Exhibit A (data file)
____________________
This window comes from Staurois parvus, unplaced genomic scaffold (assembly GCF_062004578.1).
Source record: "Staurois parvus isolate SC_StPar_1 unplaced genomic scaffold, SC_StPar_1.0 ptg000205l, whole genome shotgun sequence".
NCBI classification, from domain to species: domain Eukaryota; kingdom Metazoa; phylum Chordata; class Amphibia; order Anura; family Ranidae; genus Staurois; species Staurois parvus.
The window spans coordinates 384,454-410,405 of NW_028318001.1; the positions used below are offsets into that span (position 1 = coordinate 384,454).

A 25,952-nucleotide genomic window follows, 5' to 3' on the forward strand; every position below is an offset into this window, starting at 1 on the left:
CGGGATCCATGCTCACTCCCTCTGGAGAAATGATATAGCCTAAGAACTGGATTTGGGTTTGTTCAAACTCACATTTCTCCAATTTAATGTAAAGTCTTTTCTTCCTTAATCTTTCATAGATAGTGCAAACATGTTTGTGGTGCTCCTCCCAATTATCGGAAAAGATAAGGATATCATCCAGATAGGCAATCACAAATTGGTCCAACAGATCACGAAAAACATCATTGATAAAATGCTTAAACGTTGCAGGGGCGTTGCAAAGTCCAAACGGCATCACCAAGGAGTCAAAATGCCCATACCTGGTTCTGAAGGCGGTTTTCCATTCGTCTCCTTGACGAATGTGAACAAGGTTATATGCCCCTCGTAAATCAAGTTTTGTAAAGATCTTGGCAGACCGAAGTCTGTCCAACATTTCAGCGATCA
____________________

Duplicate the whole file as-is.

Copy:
This window comes from Staurois parvus, unplaced genomic scaffold (assembly GCF_062004578.1).
Source record: "Staurois parvus isolate SC_StPar_1 unplaced genomic scaffold, SC_StPar_1.0 ptg000205l, whole genome shotgun sequence".
NCBI classification, from domain to species: domain Eukaryota; kingdom Metazoa; phylum Chordata; class Amphibia; order Anura; family Ranidae; genus Staurois; species Staurois parvus.
The window spans coordinates 384,454-410,405 of NW_028318001.1; the positions used below are offsets into that span (position 1 = coordinate 384,454).

A 25,952-nucleotide genomic window follows, 5' to 3' on the forward strand; every position below is an offset into this window, starting at 1 on the left:
CGGGATCCATGCTCACTCCCTCTGGAGAAATGATATAGCCTAAGAACTGGATTTGGGTTTGTTCAAACTCACATTTCTCCAATTTAATGTAAAGTCTTTTCTTCCTTAATCTTTCATAGATAGTGCAAACATGTTTGTGGTGCTCCTCCCAATTATCGGAAAAGATAAGGATATCATCCAGATAGGCAATCACAAATTGGTCCAACAGATCACGAAAAACATCATTGATAAAATGCTTAAACGTTGCAGGGGCGTTGCAAAGTCCAAACGGCATCACCAAGGAGTCAAAATGCCCATACCTGGTTCTGAAGGCGGTTTTCCATTCGTCTCCTTGACGAATGTGAACAAGGTTATATGCCCCTCGTAAATCAAGTTTTGTAAAGATCTTGGCAGACCGAAGTCTGTCCAACATTTCAGCGATCA